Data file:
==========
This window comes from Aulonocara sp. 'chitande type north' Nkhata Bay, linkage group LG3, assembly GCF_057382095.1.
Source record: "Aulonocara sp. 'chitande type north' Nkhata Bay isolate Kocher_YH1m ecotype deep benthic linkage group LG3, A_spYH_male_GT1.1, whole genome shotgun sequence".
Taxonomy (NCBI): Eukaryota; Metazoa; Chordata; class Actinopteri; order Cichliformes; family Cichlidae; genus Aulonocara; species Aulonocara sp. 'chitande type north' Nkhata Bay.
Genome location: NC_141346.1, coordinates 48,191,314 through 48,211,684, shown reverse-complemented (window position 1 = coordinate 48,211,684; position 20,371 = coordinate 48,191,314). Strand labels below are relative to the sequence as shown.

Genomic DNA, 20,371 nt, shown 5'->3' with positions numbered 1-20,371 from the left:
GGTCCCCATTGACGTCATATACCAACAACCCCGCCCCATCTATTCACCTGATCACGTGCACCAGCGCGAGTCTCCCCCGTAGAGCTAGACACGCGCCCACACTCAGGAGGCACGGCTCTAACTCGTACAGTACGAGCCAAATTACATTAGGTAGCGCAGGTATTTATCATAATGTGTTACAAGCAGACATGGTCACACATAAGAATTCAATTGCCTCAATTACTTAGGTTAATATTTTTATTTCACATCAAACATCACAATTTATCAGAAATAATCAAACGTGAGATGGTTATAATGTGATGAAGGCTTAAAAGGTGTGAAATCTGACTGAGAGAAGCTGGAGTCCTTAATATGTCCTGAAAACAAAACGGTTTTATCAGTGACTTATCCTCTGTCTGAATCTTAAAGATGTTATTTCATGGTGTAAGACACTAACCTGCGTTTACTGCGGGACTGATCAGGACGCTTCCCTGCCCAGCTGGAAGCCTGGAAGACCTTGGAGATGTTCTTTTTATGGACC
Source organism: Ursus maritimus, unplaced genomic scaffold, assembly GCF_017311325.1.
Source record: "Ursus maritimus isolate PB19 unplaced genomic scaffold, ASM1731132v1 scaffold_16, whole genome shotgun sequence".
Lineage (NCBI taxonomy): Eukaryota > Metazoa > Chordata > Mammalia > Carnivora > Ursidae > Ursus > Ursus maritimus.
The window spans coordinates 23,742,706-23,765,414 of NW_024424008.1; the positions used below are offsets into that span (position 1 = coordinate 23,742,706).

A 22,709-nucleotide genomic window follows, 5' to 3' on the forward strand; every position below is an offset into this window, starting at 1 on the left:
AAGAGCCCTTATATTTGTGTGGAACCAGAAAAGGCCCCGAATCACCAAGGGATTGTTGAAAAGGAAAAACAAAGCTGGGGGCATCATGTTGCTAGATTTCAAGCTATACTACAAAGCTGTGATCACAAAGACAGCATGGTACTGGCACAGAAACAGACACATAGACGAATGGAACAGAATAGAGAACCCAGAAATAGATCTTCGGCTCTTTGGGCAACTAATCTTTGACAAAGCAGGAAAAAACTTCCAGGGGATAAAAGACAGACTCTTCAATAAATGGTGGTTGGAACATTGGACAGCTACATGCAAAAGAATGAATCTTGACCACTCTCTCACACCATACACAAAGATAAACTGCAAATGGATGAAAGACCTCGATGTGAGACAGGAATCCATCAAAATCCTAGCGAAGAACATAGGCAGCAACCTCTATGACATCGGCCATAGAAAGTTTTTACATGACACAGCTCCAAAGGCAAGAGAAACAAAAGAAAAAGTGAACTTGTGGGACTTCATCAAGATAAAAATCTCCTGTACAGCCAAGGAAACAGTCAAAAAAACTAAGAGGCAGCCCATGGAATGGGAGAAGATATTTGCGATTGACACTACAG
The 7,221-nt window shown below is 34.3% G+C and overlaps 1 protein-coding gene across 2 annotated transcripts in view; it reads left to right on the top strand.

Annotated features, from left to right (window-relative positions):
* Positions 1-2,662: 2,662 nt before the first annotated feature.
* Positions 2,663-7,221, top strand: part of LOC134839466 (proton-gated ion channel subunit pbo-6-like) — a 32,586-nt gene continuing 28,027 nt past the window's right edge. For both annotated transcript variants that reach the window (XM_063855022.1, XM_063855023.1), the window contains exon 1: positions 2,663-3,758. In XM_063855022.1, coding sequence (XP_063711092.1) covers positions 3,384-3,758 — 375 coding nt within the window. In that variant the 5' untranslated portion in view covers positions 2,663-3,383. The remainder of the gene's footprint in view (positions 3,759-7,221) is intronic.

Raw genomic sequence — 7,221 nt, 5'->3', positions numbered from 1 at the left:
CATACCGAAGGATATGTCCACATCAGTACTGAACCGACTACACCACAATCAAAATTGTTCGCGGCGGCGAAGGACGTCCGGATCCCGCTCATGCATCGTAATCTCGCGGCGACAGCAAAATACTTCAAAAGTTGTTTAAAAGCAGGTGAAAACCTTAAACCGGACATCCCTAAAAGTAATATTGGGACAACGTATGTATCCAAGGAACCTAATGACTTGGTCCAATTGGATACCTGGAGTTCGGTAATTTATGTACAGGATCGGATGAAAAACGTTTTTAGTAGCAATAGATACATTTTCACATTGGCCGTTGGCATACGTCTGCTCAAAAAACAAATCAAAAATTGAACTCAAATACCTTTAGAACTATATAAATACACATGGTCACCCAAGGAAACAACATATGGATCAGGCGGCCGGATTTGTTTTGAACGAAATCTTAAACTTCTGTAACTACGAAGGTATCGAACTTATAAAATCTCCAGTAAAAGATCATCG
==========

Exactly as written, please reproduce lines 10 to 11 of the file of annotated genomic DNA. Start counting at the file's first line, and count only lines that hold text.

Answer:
The window spans coordinates 23,742,706-23,765,414 of NW_024424008.1; the positions used below are offsets into that span (position 1 = coordinate 23,742,706).

A 22,709-nucleotide genomic window follows, 5' to 3' on the forward strand; every position below is an offset into this window, starting at 1 on the left: